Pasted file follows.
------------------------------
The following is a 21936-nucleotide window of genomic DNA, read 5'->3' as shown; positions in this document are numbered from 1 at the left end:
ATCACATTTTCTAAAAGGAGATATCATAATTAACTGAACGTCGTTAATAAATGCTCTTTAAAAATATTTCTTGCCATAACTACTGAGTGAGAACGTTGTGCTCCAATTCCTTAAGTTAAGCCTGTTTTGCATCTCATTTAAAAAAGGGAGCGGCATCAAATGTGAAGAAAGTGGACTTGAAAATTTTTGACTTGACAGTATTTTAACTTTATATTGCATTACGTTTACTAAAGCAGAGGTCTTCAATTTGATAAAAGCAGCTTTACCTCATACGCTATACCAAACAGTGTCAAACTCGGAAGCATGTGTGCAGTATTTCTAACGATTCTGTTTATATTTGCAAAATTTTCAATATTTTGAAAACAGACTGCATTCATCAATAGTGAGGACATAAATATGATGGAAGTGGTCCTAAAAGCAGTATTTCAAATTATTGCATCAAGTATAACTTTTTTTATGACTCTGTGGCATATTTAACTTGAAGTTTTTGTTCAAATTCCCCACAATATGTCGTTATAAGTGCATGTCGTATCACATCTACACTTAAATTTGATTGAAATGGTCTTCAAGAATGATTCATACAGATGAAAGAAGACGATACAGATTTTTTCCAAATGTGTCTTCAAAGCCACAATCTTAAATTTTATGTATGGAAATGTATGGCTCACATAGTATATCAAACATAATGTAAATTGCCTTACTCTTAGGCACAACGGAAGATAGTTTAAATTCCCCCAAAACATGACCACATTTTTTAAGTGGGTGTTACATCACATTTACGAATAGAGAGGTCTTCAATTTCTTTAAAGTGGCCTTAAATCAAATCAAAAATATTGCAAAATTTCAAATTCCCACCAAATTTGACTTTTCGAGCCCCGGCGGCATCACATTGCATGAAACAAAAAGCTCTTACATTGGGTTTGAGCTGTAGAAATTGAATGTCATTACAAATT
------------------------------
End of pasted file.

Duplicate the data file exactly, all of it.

The following is a 21936-nucleotide window of genomic DNA, read 5'->3' as shown; positions in this document are numbered from 1 at the left end:
ATCACATTTTCTAAAAGGAGATATCATAATTAACTGAACGTCGTTAATAAATGCTCTTTAAAAATATTTCTTGCCATAACTACTGAGTGAGAACGTTGTGCTCCAATTCCTTAAGTTAAGCCTGTTTTGCATCTCATTTAAAAAAGGGAGCGGCATCAAATGTGAAGAAAGTGGACTTGAAAATTTTTGACTTGACAGTATTTTAACTTTATATTGCATTACGTTTACTAAAGCAGAGGTCTTCAATTTGATAAAAGCAGCTTTACCTCATACGCTATACCAAACAGTGTCAAACTCGGAAGCATGTGTGCAGTATTTCTAACGATTCTGTTTATATTTGCAAAATTTTCAATATTTTGAAAACAGACTGCATTCATCAATAGTGAGGACATAAATATGATGGAAGTGGTCCTAAAAGCAGTATTTCAAATTATTGCATCAAGTATAACTTTTTTTATGACTCTGTGGCATATTTAACTTGAAGTTTTTGTTCAAATTCCCCACAATATGTCGTTATAAGTGCATGTCGTATCACATCTACACTTAAATTTGATTGAAATGGTCTTCAAGAATGATTCATACAGATGAAAGAAGACGATACAGATTTTTTCCAAATGTGTCTTCAAAGCCACAATCTTAAATTTTATGTATGGAAATGTATGGCTCACATAGTATATCAAACATAATGTAAATTGCCTTACTCTTAGGCACAACGGAAGATAGTTTAAATTCCCCCAAAACATGACCACATTTTTTAAGTGGGTGTTACATCACATTTACGAATAGAGAGGTCTTCAATTTCTTTAAAGTGGCCTTAAATCAAATCAAAAATATTGCAAAATTTCAAATTCCCACCAAATTTGACTTTTCGAGCCCCGGCGGCATCACATTGCATGAAACAAAAAGCTCTTACATTGGGTTTGAGCTGTAGAAATTGAATGTCATTACAAATT